The basic sample build.gradle file demonstrates the Play plugin declaration as well as the required repository configurations. The dependencies block shows how to include a 3rd party dependency. The 'play' configuration provides compile/runtime dependencies, and the 'playTest' configuration provides dependencies that are only used in tests.


The advanced sample build.gradle file shows how to configure the target Play/Scala version.


This is a standard Gradle multiproject build. The root project contains the main play application, with 3 submodules in the 'modules' directory. The 'admin' and 'user' submodules are Play applications in themselves whereas the 'util' submodule produces a Java library. The settings.gradle file wires in the 3 subprojects and the root build.gradle file declares project dependencies on each of the 3 submodules.

You can try the following tasks in the sample projects:
- gradle :assemble : builds the application jar and the application assets jar
- gradle :runPlayBinary : builds and runs the application in dev mode
- gradle :check : executes the application tests
- gradle :stage : build the distribution image, with startup scripts

Early Build Performance Evaluation

We compared the clean-build time and incremental build time of building Play projects with both Gradle and Activator (sbt).

Projects Used

  • Basic - a simple single project Play application, based on what is generated by activator when choosing the play-scala template.
  • Multiproject - a multiproject build based on the gradle’s multiproject Play sample: 3 Scala Play applications as well as a Java util subproject.

Methodology Used

  • All dependency libraries were already downloaded to local gradle and ivy cache.
  • Testing task “dist”, which would produce the final distribution tarball. This is a test of the entire build and release cycle as this task encompasses dependency resolution, compilation and packaging.
  • Gradle was run with parallel, configure-on-demand and daemon enabled whereas vanilla sbt was used.
  • Clean-build: showcases the entire build process from a clean slate.
  • No change: rerun “dist” without any change. This is to test how quickly the build system configures and detects that everything is up-to-date.
  • Incremental: one line change was given to either a Java or Scala subproject that the root Play application depends on to emulate a typical development cycle.

Results (average across 3 runs, in seconds)

Basic       Gradle             Activator (sbt)      
Clean build       18.5       22.2
No change       1.5       9.8

Multiproject       Gradle             Activator (sbt)      
Clean build       24.5       23.7
No change       2.1       11.2

Incremental       Gradle             Activator (sbt)      
Basic (Scala change)       11.5       16
Multiproject (Scala change)       12       19.5
Multiproject (Java change)       6.7       19

From above, we can see build time of Gradle won all categories except one, and its results with no or small changes are especially good, which is exactly what we were expecting.

Preliminary Dependency Resolution Performance Evaluation

We are interested in the dependency resolution time in particular. So we wanted to compare only how long it may take to resolve all the dependent libraries. For activator/sbt it is easy because they delegated the dependency resolution to ivy via the “update” task. However, Gradle doesn’t have a task that would do exactly the same. Luckily Gradle’s built-in profiling feature would show us the dependency resolution time. Also for a more fair comparison, we also measured the entire Gradle execution time.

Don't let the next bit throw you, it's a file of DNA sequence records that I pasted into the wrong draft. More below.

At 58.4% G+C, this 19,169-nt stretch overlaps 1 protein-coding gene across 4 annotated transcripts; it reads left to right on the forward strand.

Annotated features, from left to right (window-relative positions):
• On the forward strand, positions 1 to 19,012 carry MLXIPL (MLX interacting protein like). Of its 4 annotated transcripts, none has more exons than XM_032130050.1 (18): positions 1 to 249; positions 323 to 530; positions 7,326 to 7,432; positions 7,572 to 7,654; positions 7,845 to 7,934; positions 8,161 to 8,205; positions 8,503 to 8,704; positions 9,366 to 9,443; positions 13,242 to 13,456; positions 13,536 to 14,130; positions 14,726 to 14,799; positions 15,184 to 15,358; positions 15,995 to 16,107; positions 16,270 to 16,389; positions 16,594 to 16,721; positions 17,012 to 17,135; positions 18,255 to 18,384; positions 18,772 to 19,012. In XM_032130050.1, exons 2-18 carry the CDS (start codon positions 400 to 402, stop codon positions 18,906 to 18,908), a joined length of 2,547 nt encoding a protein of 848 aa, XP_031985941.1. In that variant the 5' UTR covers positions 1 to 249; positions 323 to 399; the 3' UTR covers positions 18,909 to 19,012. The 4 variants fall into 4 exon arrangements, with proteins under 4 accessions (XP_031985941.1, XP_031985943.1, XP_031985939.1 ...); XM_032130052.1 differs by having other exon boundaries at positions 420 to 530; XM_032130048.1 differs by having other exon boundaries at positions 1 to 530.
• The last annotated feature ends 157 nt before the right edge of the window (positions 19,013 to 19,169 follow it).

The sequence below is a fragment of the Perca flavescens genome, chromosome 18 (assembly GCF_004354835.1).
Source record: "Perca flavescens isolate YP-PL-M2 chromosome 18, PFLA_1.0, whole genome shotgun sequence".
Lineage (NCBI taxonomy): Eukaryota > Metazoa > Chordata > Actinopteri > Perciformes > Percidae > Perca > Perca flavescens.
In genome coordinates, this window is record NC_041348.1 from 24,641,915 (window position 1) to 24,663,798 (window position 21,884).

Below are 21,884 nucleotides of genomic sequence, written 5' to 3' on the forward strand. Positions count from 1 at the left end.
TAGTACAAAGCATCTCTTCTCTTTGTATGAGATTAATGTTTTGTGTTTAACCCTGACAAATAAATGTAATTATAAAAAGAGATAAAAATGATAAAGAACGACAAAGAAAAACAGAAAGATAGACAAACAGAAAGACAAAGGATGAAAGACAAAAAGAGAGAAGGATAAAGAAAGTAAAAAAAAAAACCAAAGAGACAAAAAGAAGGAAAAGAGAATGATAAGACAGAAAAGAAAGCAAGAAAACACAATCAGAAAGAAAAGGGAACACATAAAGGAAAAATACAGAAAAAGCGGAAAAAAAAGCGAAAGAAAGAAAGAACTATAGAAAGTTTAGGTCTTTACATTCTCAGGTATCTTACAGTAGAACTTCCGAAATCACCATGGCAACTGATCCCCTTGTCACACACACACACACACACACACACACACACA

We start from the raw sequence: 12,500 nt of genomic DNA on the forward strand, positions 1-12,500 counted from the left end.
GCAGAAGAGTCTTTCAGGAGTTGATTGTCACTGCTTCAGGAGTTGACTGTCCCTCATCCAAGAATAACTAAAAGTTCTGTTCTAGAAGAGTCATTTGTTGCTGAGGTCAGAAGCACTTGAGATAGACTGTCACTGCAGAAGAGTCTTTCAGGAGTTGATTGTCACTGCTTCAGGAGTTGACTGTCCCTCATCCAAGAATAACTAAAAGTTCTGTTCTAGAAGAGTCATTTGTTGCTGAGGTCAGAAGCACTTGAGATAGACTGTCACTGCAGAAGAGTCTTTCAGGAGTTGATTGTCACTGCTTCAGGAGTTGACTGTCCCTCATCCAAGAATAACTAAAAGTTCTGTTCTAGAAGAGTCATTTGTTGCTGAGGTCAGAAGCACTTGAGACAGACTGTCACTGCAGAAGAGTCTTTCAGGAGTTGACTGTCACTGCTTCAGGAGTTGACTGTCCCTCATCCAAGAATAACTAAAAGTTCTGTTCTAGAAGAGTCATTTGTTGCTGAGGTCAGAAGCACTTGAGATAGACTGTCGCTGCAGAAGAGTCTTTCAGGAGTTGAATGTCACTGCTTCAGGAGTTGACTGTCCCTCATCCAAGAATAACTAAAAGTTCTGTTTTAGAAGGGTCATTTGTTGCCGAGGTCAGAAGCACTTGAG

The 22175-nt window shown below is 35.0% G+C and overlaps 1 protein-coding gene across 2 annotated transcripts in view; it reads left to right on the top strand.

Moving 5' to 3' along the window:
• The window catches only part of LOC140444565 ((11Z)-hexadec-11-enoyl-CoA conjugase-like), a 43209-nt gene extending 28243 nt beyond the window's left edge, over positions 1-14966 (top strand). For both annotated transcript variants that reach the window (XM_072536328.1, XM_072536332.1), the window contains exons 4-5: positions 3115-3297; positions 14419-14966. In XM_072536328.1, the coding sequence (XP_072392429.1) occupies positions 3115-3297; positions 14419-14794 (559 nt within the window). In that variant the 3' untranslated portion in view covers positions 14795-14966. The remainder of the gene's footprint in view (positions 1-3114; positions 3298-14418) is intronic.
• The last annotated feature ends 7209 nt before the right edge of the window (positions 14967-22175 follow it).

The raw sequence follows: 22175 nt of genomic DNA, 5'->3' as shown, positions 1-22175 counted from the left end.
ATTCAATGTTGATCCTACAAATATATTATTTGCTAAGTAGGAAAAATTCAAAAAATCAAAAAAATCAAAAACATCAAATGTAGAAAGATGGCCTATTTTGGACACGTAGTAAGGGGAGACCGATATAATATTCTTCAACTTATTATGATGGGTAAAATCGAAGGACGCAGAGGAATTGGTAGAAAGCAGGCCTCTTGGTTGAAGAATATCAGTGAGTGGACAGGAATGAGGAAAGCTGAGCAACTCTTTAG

Project Used

A small Linkedin Play application which consists of 4 subprojects: 2 Java subprojects and two Play subprojects. Please note, unlike the previous test, building this Linkedin Play project requires many Linkedin internal plugins for both Gradle and sbt. For instance, as mentioned above, we leverage our own dependency resolution rules to do a) Organization/group level dependency resolution and b) Dependency Validation: checking for deprecated dependencies. They shall incur extra effort during dependency resolution, but that happened on both Gradle and sbt.

Methodology Used

  • All dependency libraries were already downloaded to local gradle and ivy cache.
  • For activator/sbt, we measured the time of “update” task that updates all four subprojects. We collected results both with and without sbt console loading.
  • For Gradle, we measure the time of “dependencies” task for all four subprojects with built-in profiler enabled.

Results (average across 3 runs, in seconds)

   Average Time   
“update” task only (in sbt console)         31.3
Play update overall (from CLI)         38.7
Reported dependency resolution time                    4.75
Gradle dependencies tasks overall         19.55

  1. Gradle “dependencies” tasks did more than dependency resolution, it actually printed out the dependency tree of all four subprojects.
  2. Gradle’s dependency resolution time was self-reported via its built-in profiler.

From the results, we can easily tell Gradle’s native dependency resolution engine is 10x faster than the ivy resolution engine used by activator/sbt. And that is in line with our experience of building other Java projects on Gradle.

We are still working on making Gradle work for our big activator/sbt projects whose dependency resolution would take 5~10 minutes. We are expecting even better results there!

We’d love to hear from you

Contributing to open source technologies such as Play and Gradle are core to LinkedIn’s Engineering mission. If you are using Play or Gradle, we’d love to hear what you think about a potential integration. And if you’re interested in helping us make these and other tools and frameworks awesome for everyone, drop me an inMail.


I would like to thank Jens Pillgram-Larsen, Dustin Kwong, Deep Majumder, Bryan Barkley, and Ruobing Li for their contributions to this post.